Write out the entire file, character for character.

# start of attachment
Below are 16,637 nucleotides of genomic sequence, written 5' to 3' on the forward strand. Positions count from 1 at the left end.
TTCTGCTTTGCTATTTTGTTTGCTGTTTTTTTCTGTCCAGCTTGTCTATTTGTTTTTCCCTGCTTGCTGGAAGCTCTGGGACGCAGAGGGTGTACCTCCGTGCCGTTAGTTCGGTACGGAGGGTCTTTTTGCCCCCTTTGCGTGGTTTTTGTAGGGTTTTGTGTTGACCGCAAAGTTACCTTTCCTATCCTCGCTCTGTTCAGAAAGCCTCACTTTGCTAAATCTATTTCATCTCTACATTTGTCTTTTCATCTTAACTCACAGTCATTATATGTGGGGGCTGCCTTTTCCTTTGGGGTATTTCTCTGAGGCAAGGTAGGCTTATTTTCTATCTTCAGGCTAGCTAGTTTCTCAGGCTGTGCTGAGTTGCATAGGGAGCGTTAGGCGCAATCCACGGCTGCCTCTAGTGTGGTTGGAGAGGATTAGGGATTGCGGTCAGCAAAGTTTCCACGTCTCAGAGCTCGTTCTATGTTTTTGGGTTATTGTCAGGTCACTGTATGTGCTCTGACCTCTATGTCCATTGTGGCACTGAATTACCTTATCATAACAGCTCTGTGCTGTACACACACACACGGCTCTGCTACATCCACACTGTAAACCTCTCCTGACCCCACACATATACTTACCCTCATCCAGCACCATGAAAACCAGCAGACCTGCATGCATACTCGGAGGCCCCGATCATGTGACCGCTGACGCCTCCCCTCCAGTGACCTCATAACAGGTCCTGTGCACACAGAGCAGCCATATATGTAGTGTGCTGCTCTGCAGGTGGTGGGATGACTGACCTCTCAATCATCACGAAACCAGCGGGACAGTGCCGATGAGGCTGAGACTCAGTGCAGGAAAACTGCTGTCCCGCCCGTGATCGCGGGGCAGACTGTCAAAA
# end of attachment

Below are 16,637 nucleotides of genomic sequence, written 5' to 3' on the forward strand. Positions count from 1 at the left end.
TTCTGCTTTGCTATTTTGTTTGCTGTTTTTTTCTGTCCAGCTTGTCTATTTGTTTTTCCCTGCTTGCTGGAAGCTCTGGGACGCAGAGGGTGTACCTCCGTGCCGTTAGTTCGGTACGGAGGGTCTTTTTGCCCCCTTTGCGTGGTTTTTGTAGGGTTTTGTGTTGACCGCAAAGTTACCTTTCCTATCCTCGCTCTGTTCAGAAAGCCTCACTTTGCTAAATCTATTTCATCTCTACATTTGTCTTTTCATCTTAACTCACAGTCATTATATGTGGGGGCTGCCTTTTCCTTTGGGGTATTTCTCTGAGGCAAGGTAGGCTTATTTTCTATCTTCAGGCTAGCTAGTTTCTCAGGCTGTGCTGAGTTGCATAGGGAGCGTTAGGCGCAATCCACGGCTGCCTCTAGTGTGGTTGGAGAGGATTAGGGATTGCGGTCAGCAAAGTTTCCACGTCTCAGAGCTCGTTCTATGTTTTTGGGTTATTGTCAGGTCACTGTATGTGCTCTGACCTCTATGTCCATTGTGGCACTGAATTACCTTATCATAACAGCTCTGTGCTGTACACACACACACGGCTCTGCTACATCCACACTGTAAACCTCTCCTGACCCCACACATATACTTACCCTCATCCAGCACCATGAAAACCAGCAGACCTGCATGCATACTCGGAGGCCCCGATCATGTGACCGCTGACGCCTCCCCTCCAGTGACCTCATAACAGGTCCTGTGCACACAGAGCAGCCATATATGTAGTGTGCTGCTCTGCAGGTGGTGGGATGACTGACCTCTCAATCATCACGAAACCAGCGGGACAGTGCCGATGAGGCTGAGACTCAGTGCAGGAAAACTGCTGTCCCGCCCGTGATCGCGGGGCAGACTGTCAAAA